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Wednesday, 2 January, 2002, 00:20 GMT
Asthmatics 'at higher risk of lung cancer'
Women are at greater risk than men
Women are at greater risk than men
A major study has shown people with asthma are more likely to develop lung cancer.

The Swedish study looked at more than 100,000 patients over 30 years.

Unlike previous studies, which have looked back at cancer patients' health histories, this research followed people after they had been diagnosed in hospital with asthma.

The researchers found asthmatics were affected by lung cancer more frequently than the general population - the cancers registered over the course of the study exceeded the anticipated level by 58%.


There could be one mechanism causing both asthma and cancer

Dr Paulo Boffetta, Study author
Women have an even higher risk. Their excess risk is 78%, against 51% for men.

Scientists say smoking could be a factor in the link between asthma and lung cancer.

In-depth study

Previous retrospective research findings have been mixed, with some finding a link between asthma and future lung cancer - in some studies only for men - and others finding no such connection.

In this study, an international team of scientists decided looking back was unsatisfactory because the cancer was already diagnosed, and because patient memory was too uncertain to be scientifically reliable.

They used the Swedish national health registers, which allowed them to monitor patients' medical history and identify those hospitalised and diagnosed with asthma over a 30-year period.

Only those who were alive one year after discharge from hospital, and who showed no signs of cancer at that stage, were included, meaning just 92,986 of the 118,000 patients originally identified were studied.

On average, patients were monitored for eight and a half years - a total of almost 700,000 monitored person-years.

Over the course of the study, which involved the World Health Organization's International Agency for Research on Cancer, the Karolinska Institute of Stockholm and the University of Uppsala 713 people were registered as having cancer - 58% more than the anticipated level.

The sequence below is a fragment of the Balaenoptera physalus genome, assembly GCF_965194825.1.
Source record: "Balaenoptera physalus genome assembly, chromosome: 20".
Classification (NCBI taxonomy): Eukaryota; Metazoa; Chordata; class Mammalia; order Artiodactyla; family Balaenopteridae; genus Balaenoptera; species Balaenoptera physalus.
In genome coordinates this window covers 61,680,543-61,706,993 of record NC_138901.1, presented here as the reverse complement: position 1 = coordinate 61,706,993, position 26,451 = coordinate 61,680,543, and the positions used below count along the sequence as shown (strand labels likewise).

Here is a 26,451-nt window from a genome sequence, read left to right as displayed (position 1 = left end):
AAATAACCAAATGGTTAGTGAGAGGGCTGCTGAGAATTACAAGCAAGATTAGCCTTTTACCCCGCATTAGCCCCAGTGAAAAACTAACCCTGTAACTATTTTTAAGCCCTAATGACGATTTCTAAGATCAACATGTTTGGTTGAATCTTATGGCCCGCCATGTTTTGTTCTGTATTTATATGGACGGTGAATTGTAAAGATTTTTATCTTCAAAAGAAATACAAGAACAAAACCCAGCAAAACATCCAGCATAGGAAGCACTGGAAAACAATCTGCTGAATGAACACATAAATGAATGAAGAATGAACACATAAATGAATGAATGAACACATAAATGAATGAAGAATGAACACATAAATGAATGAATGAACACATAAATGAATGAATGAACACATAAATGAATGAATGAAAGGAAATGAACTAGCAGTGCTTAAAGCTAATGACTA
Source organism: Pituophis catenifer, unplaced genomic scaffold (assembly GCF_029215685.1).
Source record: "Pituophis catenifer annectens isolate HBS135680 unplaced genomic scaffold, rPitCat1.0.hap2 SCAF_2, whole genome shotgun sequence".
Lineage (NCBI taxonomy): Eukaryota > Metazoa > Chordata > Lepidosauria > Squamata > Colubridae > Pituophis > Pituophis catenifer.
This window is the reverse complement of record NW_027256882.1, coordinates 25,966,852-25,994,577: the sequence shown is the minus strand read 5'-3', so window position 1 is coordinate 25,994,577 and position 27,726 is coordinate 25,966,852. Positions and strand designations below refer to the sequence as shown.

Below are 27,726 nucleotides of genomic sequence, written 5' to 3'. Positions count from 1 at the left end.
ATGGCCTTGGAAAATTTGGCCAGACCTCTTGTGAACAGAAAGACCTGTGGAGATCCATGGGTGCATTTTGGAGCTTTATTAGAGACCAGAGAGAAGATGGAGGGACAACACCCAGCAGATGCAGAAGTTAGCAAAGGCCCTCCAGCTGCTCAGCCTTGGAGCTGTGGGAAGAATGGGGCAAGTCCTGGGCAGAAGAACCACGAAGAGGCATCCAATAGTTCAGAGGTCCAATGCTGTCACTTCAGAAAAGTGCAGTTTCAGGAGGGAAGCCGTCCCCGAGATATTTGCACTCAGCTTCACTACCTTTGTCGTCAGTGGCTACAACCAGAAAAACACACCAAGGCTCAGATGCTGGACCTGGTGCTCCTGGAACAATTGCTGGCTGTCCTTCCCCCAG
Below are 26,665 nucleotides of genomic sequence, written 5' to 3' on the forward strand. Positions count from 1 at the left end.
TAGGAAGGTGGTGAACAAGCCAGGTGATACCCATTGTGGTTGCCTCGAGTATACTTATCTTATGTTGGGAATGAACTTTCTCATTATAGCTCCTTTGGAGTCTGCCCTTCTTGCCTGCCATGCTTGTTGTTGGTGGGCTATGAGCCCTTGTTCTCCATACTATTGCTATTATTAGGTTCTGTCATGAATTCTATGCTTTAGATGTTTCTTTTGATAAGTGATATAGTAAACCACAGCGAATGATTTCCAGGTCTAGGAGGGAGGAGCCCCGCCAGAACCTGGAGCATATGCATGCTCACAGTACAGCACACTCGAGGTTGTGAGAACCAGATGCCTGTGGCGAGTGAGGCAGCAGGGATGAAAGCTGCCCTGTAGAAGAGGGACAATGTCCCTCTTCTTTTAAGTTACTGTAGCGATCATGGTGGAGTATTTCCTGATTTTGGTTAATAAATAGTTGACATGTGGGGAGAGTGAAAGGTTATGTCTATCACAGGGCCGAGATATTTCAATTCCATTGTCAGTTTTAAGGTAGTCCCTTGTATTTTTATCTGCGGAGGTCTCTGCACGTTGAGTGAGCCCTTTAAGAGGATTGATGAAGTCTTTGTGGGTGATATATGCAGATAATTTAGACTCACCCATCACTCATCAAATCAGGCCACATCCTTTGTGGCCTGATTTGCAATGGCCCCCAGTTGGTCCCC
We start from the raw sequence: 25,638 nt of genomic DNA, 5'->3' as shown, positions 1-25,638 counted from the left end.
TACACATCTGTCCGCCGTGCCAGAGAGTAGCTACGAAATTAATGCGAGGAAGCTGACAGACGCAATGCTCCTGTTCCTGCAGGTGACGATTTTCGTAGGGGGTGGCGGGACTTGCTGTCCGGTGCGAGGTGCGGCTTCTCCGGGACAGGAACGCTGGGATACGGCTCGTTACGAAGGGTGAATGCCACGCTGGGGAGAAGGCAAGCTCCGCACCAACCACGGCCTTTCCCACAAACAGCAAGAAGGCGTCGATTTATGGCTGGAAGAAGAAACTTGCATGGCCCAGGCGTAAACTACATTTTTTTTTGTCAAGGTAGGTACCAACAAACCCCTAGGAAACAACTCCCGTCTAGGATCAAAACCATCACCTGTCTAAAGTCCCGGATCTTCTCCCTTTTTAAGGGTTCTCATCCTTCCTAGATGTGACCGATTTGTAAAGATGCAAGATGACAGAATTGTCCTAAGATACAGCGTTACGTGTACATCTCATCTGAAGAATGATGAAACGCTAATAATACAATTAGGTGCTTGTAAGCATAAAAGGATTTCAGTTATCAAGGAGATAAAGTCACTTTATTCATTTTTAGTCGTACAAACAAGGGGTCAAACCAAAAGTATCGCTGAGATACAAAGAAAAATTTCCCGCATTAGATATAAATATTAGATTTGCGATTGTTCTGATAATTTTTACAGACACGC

Search for cause

What the researchers now how to look at is why the link exists.

Dr Paolo Boffetta, of the Unit of Environmental Cancer Epidemiology of the International Agency for Research on Cancer in Lyon, France, who worked on the study, said: "We do not really know if asthma as such causes the increased risk".

"There could be one mechanism causing both asthma and cancer, for example chronic inflammation leading to an excess of free radicals."

Free radicals are highly reactive molecules which have been linked to both heart disease and cancer. Antioxidants such as vitamins A, C and E offer protection against them.

Bronchial inflammation generates free radicals, and there is evidence that the antioxidant levels in the respiratory tract lining of asthmatics are reduced.

As free radicals have the potential to cause genetic damage, they may be linked to the development of tumours, the scientists suggest.

Dr Boffetta added: "There could quite possibly be a susceptibility factor common to asthma and cancer, or that an external factor is involved and plays a role both in the activation or progression of asthma and the contracting of lung cancer.

"Such a role could be played, for example, by environmental factors, above all tobacco smoking.

He added: "The prospective monitoring of young patients with known smoking habits over a longer period could provide useful information on the timing of a possible carcinogenic effect of asthma."

The researchers found the types of cancers for which asthmatics had an increased risk were those commonly found in smokers (such as squamous-cell carcinomas).

These cancers were no less frequent in women than man.

"It would be interesting to look at lifestyle factors. But smoking jumps off the page.", she said.

The results are published in the European Respiratory Journal.

See also:

25 Sep 01 | Health
Passive smoking 'causes asthma'
18 Oct 01 | Health
Asthma and obesity 'link'
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